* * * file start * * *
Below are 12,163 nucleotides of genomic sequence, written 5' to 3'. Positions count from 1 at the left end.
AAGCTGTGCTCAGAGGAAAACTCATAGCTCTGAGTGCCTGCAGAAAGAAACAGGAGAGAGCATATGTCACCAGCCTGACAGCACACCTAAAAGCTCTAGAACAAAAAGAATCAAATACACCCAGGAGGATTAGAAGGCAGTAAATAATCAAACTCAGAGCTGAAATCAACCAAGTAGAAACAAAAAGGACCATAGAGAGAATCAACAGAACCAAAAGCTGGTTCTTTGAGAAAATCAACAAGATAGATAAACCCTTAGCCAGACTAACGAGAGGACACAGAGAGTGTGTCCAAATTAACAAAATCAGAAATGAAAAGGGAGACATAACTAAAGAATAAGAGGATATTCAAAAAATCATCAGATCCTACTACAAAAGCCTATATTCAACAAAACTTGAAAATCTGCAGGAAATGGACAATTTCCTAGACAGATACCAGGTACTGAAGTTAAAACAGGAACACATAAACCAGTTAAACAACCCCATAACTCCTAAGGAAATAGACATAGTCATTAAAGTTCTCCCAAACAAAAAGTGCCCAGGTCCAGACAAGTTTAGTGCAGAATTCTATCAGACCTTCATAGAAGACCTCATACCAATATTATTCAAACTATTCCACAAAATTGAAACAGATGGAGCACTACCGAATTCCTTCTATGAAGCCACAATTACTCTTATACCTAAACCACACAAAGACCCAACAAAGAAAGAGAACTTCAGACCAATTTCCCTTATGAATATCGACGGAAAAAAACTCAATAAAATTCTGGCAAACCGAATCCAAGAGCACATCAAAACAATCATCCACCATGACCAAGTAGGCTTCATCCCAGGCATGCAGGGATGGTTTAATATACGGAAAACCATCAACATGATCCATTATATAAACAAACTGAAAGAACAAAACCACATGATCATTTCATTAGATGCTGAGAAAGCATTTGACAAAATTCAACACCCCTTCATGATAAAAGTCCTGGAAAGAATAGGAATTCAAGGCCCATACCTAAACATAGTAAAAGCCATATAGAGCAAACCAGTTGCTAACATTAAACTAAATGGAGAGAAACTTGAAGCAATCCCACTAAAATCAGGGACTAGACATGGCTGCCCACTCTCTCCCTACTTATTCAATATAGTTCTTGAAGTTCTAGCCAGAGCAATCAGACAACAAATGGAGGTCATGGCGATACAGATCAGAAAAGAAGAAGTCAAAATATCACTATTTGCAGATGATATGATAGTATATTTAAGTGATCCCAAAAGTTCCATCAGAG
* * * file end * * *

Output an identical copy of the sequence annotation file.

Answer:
Below are 12,163 nucleotides of genomic sequence, written 5' to 3'. Positions count from 1 at the left end.
AAGCTGTGCTCAGAGGAAAACTCATAGCTCTGAGTGCCTGCAGAAAGAAACAGGAGAGAGCATATGTCACCAGCCTGACAGCACACCTAAAAGCTCTAGAACAAAAAGAATCAAATACACCCAGGAGGATTAGAAGGCAGTAAATAATCAAACTCAGAGCTGAAATCAACCAAGTAGAAACAAAAAGGACCATAGAGAGAATCAACAGAACCAAAAGCTGGTTCTTTGAGAAAATCAACAAGATAGATAAACCCTTAGCCAGACTAACGAGAGGACACAGAGAGTGTGTCCAAATTAACAAAATCAGAAATGAAAAGGGAGACATAACTAAAGAATAAGAGGATATTCAAAAAATCATCAGATCCTACTACAAAAGCCTATATTCAACAAAACTTGAAAATCTGCAGGAAATGGACAATTTCCTAGACAGATACCAGGTACTGAAGTTAAAACAGGAACACATAAACCAGTTAAACAACCCCATAACTCCTAAGGAAATAGACATAGTCATTAAAGTTCTCCCAAACAAAAAGTGCCCAGGTCCAGACAAGTTTAGTGCAGAATTCTATCAGACCTTCATAGAAGACCTCATACCAATATTATTCAAACTATTCCACAAAATTGAAACAGATGGAGCACTACCGAATTCCTTCTATGAAGCCACAATTACTCTTATACCTAAACCACACAAAGACCCAACAAAGAAAGAGAACTTCAGACCAATTTCCCTTATGAATATCGACGGAAAAAAACTCAATAAAATTCTGGCAAACCGAATCCAAGAGCACATCAAAACAATCATCCACCATGACCAAGTAGGCTTCATCCCAGGCATGCAGGGATGGTTTAATATACGGAAAACCATCAACATGATCCATTATATAAACAAACTGAAAGAACAAAACCACATGATCATTTCATTAGATGCTGAGAAAGCATTTGACAAAATTCAACACCCCTTCATGATAAAAGTCCTGGAAAGAATAGGAATTCAAGGCCCATACCTAAACATAGTAAAAGCCATATAGAGCAAACCAGTTGCTAACATTAAACTAAATGGAGAGAAACTTGAAGCAATCCCACTAAAATCAGGGACTAGACATGGCTGCCCACTCTCTCCCTACTTATTCAATATAGTTCTTGAAGTTCTAGCCAGAGCAATCAGACAACAAATGGAGGTCATGGCGATACAGATCAGAAAAGAAGAAGTCAAAATATCACTATTTGCAGATGATATGATAGTATATTTAAGTGATCCCAAAAGTTCCATCAGAG